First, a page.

The Flagg Building, which houses the Corcoran School of the Arts and Design, has continually experienced ceiling leaks since the beginning of the semester.
The second floor of the Flagg Building reopened at the beginning of the semester following two years of construction, but students and faculty said the building has since been plagued by water leaks.
University spokeswoman Maralee Csellar said “certain areas” of the Flagg Building have experienced leaks during the fall semester. She declined to specify which areas of the building experienced leaks.
She said officials completed the first phase of construction on the Flagg Building this summer and addressed “many long-standing” issues concerning areas of the roof, ceiling and envelope leaks. She said when a leak is reported, the University works “rapidly” to assess the situation and partners with contractors to address the issues with a particular leak.
“The University is working to prioritize additional roof and envelope work in the building to occur and will be further considering this work as part of the upcoming capital budget process,” she said.
Csellar said given the “record-setting” levels of rain this fall, the building experienced leaks and needed repairs that were “not anticipated” in the short term. She added that the roof and envelope repairs completed during the first phase of construction have not created additional leaks and have helped reduce the number that would have occurred if not for the renovations last year.
“When unexpected maintenance issues happen, we realize that established routines for how students spend their day getting to and from class, work or internships can be a disruption,” she said. “We apologize for the inconvenience while we work to repair this damage.”
University President Thomas LeBlanc said at a Faculty Senate meeting in September that the University was “assured” that the money spent on the roof over the past two years would “maintain a functional building” for at least five years. LeBlanc said he budgeted more money for the roof after “experts” said a complete replacement would be necessary to fix leakage problems.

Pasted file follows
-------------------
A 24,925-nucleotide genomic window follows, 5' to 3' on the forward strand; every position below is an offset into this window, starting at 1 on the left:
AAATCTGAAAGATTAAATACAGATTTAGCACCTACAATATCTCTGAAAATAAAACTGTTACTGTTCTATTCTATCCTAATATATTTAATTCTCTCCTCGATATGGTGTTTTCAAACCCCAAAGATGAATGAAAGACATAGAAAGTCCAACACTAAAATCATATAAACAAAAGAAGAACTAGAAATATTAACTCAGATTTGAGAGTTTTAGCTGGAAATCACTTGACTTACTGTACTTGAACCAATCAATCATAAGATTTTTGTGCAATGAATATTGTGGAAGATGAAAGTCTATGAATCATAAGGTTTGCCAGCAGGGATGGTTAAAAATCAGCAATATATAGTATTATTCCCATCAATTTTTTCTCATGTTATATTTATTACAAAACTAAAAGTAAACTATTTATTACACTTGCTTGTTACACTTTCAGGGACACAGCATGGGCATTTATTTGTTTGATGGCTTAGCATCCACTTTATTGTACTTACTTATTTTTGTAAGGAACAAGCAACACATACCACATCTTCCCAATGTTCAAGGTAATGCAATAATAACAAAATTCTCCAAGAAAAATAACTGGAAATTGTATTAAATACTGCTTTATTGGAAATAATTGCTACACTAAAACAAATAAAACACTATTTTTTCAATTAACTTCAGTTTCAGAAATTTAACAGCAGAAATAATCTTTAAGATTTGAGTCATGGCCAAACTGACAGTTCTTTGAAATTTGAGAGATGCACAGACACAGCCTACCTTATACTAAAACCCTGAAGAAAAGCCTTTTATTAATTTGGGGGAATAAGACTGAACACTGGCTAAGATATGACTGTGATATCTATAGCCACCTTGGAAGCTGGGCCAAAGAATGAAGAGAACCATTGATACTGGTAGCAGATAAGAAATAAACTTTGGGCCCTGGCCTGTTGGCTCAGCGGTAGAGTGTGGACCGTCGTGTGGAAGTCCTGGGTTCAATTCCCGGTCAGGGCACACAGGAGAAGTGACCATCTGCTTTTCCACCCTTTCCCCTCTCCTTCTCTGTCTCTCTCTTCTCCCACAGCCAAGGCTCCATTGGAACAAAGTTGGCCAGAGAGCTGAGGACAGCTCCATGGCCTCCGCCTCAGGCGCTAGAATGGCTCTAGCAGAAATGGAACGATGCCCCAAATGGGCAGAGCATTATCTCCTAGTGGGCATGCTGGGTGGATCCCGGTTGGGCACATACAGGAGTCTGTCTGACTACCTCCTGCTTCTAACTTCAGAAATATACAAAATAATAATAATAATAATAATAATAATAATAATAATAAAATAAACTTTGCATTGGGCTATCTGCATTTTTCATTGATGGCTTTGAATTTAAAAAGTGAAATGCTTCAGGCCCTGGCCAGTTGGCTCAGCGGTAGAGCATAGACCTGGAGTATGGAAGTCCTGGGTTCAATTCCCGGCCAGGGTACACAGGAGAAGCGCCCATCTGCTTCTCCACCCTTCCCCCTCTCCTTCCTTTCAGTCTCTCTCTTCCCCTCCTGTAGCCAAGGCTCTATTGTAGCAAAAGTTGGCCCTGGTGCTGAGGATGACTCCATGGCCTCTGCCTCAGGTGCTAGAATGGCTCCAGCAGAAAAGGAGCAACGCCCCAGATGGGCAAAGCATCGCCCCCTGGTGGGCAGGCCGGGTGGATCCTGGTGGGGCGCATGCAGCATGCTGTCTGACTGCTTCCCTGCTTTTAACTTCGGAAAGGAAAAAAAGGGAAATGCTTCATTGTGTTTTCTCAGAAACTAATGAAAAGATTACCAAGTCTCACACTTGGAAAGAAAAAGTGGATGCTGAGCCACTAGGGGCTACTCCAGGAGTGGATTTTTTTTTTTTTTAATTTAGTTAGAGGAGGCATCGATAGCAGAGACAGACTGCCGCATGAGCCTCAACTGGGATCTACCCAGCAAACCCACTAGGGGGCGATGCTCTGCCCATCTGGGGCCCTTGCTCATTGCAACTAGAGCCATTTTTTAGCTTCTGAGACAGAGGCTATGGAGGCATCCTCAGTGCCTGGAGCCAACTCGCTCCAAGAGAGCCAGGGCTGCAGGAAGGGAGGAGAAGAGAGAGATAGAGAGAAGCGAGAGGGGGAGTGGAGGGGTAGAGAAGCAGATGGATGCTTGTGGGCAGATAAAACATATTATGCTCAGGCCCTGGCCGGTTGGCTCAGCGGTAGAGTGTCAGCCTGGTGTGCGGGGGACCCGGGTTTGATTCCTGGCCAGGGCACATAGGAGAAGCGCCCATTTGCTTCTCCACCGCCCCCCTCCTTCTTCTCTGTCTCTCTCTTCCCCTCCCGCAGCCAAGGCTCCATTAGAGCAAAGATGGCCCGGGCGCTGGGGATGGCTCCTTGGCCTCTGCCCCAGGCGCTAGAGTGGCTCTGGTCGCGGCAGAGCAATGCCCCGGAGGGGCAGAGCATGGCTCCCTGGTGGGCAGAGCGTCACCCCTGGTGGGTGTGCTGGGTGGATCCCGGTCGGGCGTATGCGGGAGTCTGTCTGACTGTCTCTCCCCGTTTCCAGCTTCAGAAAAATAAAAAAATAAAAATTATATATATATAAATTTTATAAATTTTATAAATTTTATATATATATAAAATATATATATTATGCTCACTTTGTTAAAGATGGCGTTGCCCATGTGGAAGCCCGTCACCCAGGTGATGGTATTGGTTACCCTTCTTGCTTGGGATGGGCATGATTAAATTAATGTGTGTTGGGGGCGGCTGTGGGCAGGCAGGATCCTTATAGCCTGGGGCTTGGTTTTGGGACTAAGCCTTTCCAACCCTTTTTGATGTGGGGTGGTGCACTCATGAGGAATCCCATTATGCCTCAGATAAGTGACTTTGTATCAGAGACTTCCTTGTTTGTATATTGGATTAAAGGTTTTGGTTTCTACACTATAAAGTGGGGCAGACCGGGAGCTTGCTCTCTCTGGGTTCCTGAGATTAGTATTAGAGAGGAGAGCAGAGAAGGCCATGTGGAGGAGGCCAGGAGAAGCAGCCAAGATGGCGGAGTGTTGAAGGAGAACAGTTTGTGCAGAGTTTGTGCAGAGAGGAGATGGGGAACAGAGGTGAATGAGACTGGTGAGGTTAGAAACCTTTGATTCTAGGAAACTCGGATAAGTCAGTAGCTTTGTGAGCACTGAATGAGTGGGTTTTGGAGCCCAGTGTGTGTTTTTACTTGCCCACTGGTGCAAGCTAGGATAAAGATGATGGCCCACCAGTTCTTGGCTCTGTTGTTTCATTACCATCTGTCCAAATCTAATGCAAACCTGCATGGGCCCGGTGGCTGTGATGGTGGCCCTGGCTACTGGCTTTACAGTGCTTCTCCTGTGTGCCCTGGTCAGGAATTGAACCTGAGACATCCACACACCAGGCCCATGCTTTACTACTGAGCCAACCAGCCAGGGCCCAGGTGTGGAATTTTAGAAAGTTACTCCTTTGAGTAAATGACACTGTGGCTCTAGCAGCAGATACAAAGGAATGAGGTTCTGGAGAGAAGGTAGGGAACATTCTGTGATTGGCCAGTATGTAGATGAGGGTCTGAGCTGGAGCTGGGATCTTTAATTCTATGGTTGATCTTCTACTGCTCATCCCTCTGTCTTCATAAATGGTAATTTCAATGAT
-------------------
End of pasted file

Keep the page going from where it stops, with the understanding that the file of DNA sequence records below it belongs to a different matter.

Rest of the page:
“At my request, they put extra money into the roof,” LeBlanc said at the meeting. “They did more of the roof than they were going to do because I was worried about exactly that, and even with that extra money, we still had a rainstorm that leaked.”
Harald Griesshammer, a member of the Faculty Senate and an associate professor of theoretical nuclear and particle physics, said at the same meeting that part of the roof only had tarp over it, resulting in leaks that destroyed computer equipment.
“Now not only do we have to repair the roof, but we also have to replace the computer equipment so it’s another great opportunity for GW to be pennywise and not foolish,” he said.
Lena Ghannam, an adjunct professorial lecturer of interior architecture, said she is aware of a leak in Room 218 in the Flagg Building and said it should be addressed to ensure the water does not interfere with classes and learning.
“Construction and renovation on historically preserved buildings are tremendously complex,” Ghannam said. “I believe that revisions to address any lingering issues are ongoing.”
Jordan Jackson, a first-year graduate student in the interior architecture program, said the leak in Room 218 has continued throughout the entire semester, preventing students from using two tables as workspaces. She added that because the room is used to work and store materials, there is always a chance that a student may leave their work overnight and return to find it damaged by water.
“When those two tables aren’t usable because of the leak, it just makes us all crowd in more or some of us have to work in a different room, which I think inhibits our creative process because we can’t all communicate,” Jackson said.
Sydney Meister, a senior majoring in interior architecture, said the leaks have caused a class to relocate to a different room and, on one occasion, the class had to meet in the same room as another section.
“The leak was present every time it rained,” Meister said. “The first time, we combined the classes, and the occurrences of the leak after that, I guess whoever we had complained to put trash cans on the desk to catch the water, and we were told that we had to stay in the classroom.”
Michelai Lowe, a first-year graduate student in the interior architecture program, said her professors are aware of the problem. She added that her department is “really good” about responding to complaints, but the leak has not yet been fixed.
“We all spend a lot of money to come here and outside our tuition and fees and our supplies,” Lowe said. “We spend a lot of money to be sitting in a classroom with leaks.”